• Strategic
  • Emphasis on Value
  • Value is defined by Customer
  • Sale maker provides little value
  • Deep understanding of product
  • Customer knows what they want
  • Sale maker helps define value & benefit
  • Deep understanding of problem
  • Customer may not know there’s a problem
  • Function based delivery
  • Deliver to SLA
  • Metric based
  • Engagement based delivery
  • Deliver to ROI
  • Outcome based
  • Inside sales rep / Web Form
  • Spec sheet
  • Product Demo
  • Subject Matter Experts
  • White Paper
  • Solution Center

Plan for becoming more aware

It will be important to leverage backgroundinterviews, and committee strategies at various levels of the organization to drive additional awareness and collaboration for the program. 

Executive leadership is already unified and committed that such a sales transformation is required; however, it will be important to engage a bottoms approach to awareness, including customers, sale makers, and sales leaders.   

Specifically, the voice of the Customer could be a powerful tool for level-setting new expectations of the market we support.


 It will be important to understand the value our customers expect us to deliver and examine the current compensation and quota objective of the sale makers. Solution selling will significantly lengthen sales cycles, which could adversely impact quota attainment. It will be imperative to understand sale maker motivations before building specifics of the go-forward plan.


Interviews will be a key component driving awareness for the sales transformation program. 

Here’s where the voice of the Customer, industry experts, and leadership can galvanize messaging into a cohesive gain plan. Customer testimonials as to why we win and perhaps more significantly lose can impact change awareness.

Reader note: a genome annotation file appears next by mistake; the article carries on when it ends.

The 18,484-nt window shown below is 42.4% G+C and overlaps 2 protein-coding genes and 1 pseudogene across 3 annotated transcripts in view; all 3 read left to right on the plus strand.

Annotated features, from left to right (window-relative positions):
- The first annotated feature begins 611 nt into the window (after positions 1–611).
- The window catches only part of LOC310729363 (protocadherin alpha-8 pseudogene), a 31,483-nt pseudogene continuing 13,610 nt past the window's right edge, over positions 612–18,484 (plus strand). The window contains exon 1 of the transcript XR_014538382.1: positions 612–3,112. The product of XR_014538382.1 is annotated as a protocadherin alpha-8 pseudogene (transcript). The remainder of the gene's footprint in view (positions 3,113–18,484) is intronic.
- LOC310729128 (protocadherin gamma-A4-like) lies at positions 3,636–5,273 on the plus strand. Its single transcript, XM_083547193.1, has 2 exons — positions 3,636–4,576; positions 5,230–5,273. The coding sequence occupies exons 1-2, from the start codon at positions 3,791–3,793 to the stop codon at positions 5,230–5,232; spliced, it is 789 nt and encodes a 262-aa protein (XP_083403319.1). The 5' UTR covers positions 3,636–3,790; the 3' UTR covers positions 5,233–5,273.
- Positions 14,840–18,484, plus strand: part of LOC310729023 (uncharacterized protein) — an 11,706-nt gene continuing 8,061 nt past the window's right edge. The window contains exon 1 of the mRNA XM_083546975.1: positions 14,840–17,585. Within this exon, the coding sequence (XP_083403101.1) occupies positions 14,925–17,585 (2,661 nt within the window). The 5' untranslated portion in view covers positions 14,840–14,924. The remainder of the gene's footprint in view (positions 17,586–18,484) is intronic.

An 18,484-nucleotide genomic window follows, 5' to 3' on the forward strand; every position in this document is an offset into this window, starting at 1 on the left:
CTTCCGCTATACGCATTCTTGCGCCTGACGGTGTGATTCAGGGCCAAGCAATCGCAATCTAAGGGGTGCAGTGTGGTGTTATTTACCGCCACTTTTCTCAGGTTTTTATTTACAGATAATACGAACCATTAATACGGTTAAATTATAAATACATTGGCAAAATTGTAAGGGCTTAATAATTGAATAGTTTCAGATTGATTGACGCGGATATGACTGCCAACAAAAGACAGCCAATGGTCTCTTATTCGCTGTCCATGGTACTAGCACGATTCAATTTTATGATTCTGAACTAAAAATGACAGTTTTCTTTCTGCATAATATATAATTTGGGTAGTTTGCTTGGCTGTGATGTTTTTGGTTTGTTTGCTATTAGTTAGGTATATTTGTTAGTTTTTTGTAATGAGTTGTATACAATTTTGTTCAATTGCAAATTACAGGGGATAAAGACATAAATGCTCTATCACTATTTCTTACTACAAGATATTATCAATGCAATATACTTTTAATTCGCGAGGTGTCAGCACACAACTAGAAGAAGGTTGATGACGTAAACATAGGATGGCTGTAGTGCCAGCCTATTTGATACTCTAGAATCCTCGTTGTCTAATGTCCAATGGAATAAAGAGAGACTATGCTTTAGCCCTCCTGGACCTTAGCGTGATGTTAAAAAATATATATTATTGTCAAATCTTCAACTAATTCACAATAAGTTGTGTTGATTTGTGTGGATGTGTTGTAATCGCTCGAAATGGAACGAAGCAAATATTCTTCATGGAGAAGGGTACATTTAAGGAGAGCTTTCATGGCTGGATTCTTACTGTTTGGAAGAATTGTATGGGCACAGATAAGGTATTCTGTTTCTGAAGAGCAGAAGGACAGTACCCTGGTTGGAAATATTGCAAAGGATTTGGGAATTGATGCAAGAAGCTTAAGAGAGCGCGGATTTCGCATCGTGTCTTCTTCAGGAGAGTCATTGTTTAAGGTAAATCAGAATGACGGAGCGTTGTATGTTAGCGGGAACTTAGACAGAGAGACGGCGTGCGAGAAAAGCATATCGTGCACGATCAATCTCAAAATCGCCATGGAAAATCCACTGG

Another strategy to driving program awareness should be through committees. Becoming a solution sales team will require two key elements: new conversations with our customers and a new way of working internally. Because of the latter, driving awareness and collaboration through cross-function committees will be a key asset.

Building Interest for Change.

How will this change work?  

Our customers expect us to understand their business as well as have deep expertise in technology and services. To become a solutions selling specialists, we will need to grow our domain expertise internally while hiring external specialist. To facilitate this we will invest in a new level of Domain expertise and give sale makers broader access to Domain resources. To grow our expertise internally we will develop systems and processes to support success. Additionally, we will make significant investments in professional development.  

Professional Development for Sales Leaders:

Sales Transformation

Proposed track 1: Creating a coordinated customer team

• Explain what solution selling is, and why it matters
• Define new roles & responsibilities
• Review engagement plans
• Identify resources required to fill skill gaps


Proposed track 2: Activating our strategy

• Understanding outcomes that define success
• Identifying behaviors sellers need to start, stop, continue
• Commit to driving solution selling to your teams

Plan for Building Interest

Developing Professional Development programs and Workshops targeted for Sale Makers will be a critical strategy for implementing this change. The more details we can provide during interest building, the better, as unanswered questions will drive additional anxiety and slow adoption. It will also be important to communicate the benefits of becoming a solution seller.


• Advanced skills and training